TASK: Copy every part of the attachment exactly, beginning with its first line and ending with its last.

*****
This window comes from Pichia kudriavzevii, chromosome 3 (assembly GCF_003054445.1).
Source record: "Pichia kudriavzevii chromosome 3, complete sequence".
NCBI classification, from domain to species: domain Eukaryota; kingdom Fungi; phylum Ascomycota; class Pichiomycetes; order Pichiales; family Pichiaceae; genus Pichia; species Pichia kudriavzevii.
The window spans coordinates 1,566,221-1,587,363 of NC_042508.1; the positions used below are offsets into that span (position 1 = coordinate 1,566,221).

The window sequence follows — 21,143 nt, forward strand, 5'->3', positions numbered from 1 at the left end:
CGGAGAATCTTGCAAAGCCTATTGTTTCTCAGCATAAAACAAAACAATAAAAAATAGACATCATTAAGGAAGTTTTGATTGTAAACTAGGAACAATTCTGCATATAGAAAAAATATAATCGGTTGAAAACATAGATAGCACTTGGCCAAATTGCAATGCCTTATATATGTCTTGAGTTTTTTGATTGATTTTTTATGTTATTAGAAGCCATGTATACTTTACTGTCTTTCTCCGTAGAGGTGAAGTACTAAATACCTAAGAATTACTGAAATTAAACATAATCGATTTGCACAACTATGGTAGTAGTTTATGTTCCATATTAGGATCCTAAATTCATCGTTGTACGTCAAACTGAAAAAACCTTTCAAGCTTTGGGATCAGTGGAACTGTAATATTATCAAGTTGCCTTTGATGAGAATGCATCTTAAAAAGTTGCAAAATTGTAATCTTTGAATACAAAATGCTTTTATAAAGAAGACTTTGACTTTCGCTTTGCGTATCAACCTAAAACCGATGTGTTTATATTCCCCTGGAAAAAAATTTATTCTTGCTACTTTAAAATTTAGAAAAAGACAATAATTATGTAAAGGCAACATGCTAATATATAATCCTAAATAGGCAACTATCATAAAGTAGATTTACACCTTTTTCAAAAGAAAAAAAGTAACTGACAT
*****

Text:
This window comes from Pichia kudriavzevii, chromosome 3 (assembly GCF_003054445.1).
Source record: "Pichia kudriavzevii chromosome 3, complete sequence".
NCBI classification, from domain to species: domain Eukaryota; kingdom Fungi; phylum Ascomycota; class Pichiomycetes; order Pichiales; family Pichiaceae; genus Pichia; species Pichia kudriavzevii.
The window spans coordinates 1,566,221-1,587,363 of NC_042508.1; the positions used below are offsets into that span (position 1 = coordinate 1,566,221).

The window sequence follows — 21,143 nt, forward strand, 5'->3', positions numbered from 1 at the left end:
CGGAGAATCTTGCAAAGCCTATTGTTTCTCAGCATAAAACAAAACAATAAAAAATAGACATCATTAAGGAAGTTTTGATTGTAAACTAGGAACAATTCTGCATATAGAAAAAATATAATCGGTTGAAAACATAGATAGCACTTGGCCAAATTGCAATGCCTTATATATGTCTTGAGTTTTTTGATTGATTTTTTATGTTATTAGAAGCCATGTATACTTTACTGTCTTTCTCCGTAGAGGTGAAGTACTAAATACCTAAGAATTACTGAAATTAAACATAATCGATTTGCACAACTATGGTAGTAGTTTATGTTCCATATTAGGATCCTAAATTCATCGTTGTACGTCAAACTGAAAAAACCTTTCAAGCTTTGGGATCAGTGGAACTGTAATATTATCAAGTTGCCTTTGATGAGAATGCATCTTAAAAAGTTGCAAAATTGTAATCTTTGAATACAAAATGCTTTTATAAAGAAGACTTTGACTTTCGCTTTGCGTATCAACCTAAAACCGATGTGTTTATATTCCCCTGGAAAAAAATTTATTCTTGCTACTTTAAAATTTAGAAAAAGACAATAATTATGTAAAGGCAACATGCTAATATATAATCCTAAATAGGCAACTATCATAAAGTAGATTTACACCTTTTTCAAAAGAAAAAAAGTAACTGACAT